John Coltrane, an abiding spirit

You don't need an anniversary or birthday to celebrate the saxophonist -- his music is reason enough.

November 14, 1999|By M. Dion Thompson | M. Dion Thompson,Sun Staff

They're celebrating the legend of jazz saxophonist John Coltrane at Towson University this week, not because it's his birthday or the anniversary of his death, but because of what he brought into the world and what he left for the rest of us.

Coltrane is synonymous with a daring style of jazz, drawn from twin wells of genius and spirituality. In life he was praised and reviled. In death he has become, literally, a saint, his writings celebrated as sacred text by a handful of faithful followers on the West Coast.

By the time of his death from liver cancer at age 40 in 1967, he had pushed avant-garde jazz into worlds where even the hardiest musical souls got left behind.

"There are people today who say he ruined the music, he took it too far," says Chris Bacas, who will be playing tenor and soprano saxophone at Towson. "But it's all good to me."

That's how it is with Coltrane devotees. A certain reverence takes hold. His work is to be admired, studied, kept pure. You don't mess with Coltrane. You don't turn him into a piece of pop culture. His melodies aren't heard on Muzak at the supermarket. His is the high, pristine art of jazz.

Here's his story: Brilliant musician works his way up as a sideman in the 1950s, frees himself from heroin addiction, pushes himself and jazz into new worlds of sound in the 1960s, is ridiculed, then reaches a state of transcendent spirituality and individual expression that leaves people in awe -- or has them storming out of nightclubs.

In the words of pianist Tim Murphy, "He was the dominant force in late 20th-century jazz."

Murphy is going to be leading the band Tuesday night at Towson. They're not going to play Coltrane note-for-note. This is not classical music, or one of trumpeter Wynton Marsalis' expeditions to re-create Louis Armstrong and Earl Hines duets. This is improvisational jazz. It's about the spirit of the man.

You can talk about Coltrane's notes. You can resort to the language of music: Coltrane's inspired chord progressions, his use of modes, Indian and African rhythms. You can do that, but you risk losing the layman. And, as musicians and listeners alike know, there's a level beyond theory and harmony.

"His spirit comes right through the music. There's a spirituality and depth that hits a listener who's prepared for it on a really deep level," says Murphy. He was a teen-age organist when he first heard Coltrane. A friend put on a recording of his monumental work, "A Love Supreme." The music set him on a different path.

Introduction to Coltrane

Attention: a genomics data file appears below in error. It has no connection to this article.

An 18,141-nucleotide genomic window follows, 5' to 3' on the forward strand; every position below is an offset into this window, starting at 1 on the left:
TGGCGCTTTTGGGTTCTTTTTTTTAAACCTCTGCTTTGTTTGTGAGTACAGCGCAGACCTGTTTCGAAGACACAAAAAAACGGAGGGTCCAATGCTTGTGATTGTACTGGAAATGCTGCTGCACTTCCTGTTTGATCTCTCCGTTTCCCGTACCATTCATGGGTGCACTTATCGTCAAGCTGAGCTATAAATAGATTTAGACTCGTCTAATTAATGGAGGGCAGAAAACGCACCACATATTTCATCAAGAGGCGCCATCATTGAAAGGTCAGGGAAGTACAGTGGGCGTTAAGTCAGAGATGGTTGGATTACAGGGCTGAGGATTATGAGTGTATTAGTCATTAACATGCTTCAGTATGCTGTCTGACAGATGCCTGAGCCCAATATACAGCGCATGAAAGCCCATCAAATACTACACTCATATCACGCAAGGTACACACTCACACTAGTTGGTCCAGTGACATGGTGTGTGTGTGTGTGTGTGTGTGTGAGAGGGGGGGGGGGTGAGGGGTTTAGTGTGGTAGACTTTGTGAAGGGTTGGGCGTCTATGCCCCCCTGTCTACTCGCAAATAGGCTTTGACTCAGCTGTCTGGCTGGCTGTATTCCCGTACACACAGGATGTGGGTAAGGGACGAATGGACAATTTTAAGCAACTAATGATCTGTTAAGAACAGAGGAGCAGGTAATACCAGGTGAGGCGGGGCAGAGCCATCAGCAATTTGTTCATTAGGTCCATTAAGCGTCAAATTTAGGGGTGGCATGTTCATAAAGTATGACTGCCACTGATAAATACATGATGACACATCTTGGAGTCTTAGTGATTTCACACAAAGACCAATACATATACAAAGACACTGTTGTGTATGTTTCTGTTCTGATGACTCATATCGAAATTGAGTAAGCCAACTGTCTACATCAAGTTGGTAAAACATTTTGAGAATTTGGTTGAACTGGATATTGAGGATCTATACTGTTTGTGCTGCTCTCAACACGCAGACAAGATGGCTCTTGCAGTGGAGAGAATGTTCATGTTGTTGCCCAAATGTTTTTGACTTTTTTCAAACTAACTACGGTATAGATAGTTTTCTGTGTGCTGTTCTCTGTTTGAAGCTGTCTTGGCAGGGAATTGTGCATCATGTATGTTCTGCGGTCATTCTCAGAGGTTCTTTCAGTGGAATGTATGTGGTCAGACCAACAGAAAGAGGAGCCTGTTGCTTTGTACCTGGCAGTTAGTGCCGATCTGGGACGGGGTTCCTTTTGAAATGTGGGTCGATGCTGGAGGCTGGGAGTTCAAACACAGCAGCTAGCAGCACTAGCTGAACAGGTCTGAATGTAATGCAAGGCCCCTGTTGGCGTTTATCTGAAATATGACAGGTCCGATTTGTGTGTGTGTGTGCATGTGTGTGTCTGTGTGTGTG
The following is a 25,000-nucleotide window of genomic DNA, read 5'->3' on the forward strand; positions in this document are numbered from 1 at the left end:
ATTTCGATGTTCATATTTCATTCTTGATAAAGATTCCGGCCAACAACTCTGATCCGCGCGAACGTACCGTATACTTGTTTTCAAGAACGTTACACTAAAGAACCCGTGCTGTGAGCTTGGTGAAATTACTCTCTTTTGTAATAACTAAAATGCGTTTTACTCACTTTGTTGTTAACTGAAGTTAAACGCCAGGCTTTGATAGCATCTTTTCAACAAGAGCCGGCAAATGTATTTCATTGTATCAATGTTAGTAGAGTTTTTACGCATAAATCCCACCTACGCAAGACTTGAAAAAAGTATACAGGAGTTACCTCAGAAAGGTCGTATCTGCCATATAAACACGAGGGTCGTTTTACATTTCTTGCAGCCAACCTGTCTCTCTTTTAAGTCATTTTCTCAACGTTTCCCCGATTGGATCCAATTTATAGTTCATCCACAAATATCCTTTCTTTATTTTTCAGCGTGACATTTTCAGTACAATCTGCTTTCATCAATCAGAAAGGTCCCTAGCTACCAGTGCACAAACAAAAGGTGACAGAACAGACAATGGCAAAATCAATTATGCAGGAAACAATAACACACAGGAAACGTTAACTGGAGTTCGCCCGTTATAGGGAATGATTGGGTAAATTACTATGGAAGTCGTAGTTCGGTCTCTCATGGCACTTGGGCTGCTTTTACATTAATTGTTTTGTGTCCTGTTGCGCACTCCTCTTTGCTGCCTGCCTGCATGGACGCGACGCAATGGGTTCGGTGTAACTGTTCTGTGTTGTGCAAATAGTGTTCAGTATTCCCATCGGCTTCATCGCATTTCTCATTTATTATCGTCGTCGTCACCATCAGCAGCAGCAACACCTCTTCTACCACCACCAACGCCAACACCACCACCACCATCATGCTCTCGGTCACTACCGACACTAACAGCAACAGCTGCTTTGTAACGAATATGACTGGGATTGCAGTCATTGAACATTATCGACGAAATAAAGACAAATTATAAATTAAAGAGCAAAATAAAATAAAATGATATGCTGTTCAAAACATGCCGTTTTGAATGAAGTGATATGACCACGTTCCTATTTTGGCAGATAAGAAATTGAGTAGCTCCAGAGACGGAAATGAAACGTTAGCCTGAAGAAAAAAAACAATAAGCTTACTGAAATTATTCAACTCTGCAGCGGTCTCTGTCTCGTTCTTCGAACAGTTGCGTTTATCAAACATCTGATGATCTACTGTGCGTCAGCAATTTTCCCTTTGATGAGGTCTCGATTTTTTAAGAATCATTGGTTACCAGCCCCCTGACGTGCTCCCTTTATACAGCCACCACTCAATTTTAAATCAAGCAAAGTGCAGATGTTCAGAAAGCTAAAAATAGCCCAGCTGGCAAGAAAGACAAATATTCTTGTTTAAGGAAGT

Bacas' father introduced him to Coltrane, made sure he knew Coltrane. Bacas had brought home a tenor saxophone from elementary school band. His father sat him down and put on the the saxophonist's "Soultrane" album.

No friend brought me a holy platter. No one sat me down and said, "Listen, Dion, here is Coltrane." Instead, someone who'd stayed in my mother's busy house left behind a copy of the "Africa/Brass" session for me to discover my senior year of high school.

This was in the early 1970s, when the names of the saints and martyrs of the 1960s were in the air. The Kennedys and King, dead rock stars, dead civil rights volunteers, Panthers and soldiers. And now, here was Coltrane.

So I took a break from Jimi Hendrix and Eric Clapton and put on John Coltrane. It was the newest thing I'd ever heard, exhilarating, daring. He actually named an album "Africa." And I was coming to it 10 years after its release.

This was the pre-"Roots" world. Nobody knew about kente cloth, or poured libation. You could probably count the number of Kwanzaa ceremonies on one hand. People were still working through being colored or Negro. "Black" still sat uncomfortably on many tongues. Not Coltrane's.

The album begins with sounds of the jungle. Then Coltrane's soaring, powerful horn states the melody. Lord knows what a generation raised on big band standards must have thought. I was raised on distortion and feedback, tape loops running backward. The rich orchestrated horns of "Africa" were a fascinating new soundscape. The flip side of "Africa/ Brass" opened with a bass line introducing "Greensleeves." Here, amid the cul-de-sacs and tract homes of the San Fernando Valley, was new music.

Coltrane became a way of musical muscle-flexing, of one-upmanship on the battlefield of 33 rpm turntables. Still listening to Led Zeppelin, the Isley Brothers, or, heaven forbid, the Average White Band? Got no time for you.

Jazz was true soul food. The funk grooves of Miles Davis and Herbie Hancock were fine, but not what the elite favored. Gil Scott-Heron didn't sing about those guys, he sang about Billie Holiday and John Coltrane washing your troubles away.

I was young enough to be cool with Coltrane, though I knew nothing about him, about the crucible he went through to make his music. Coltrane was long dead, but his legend was still being built.

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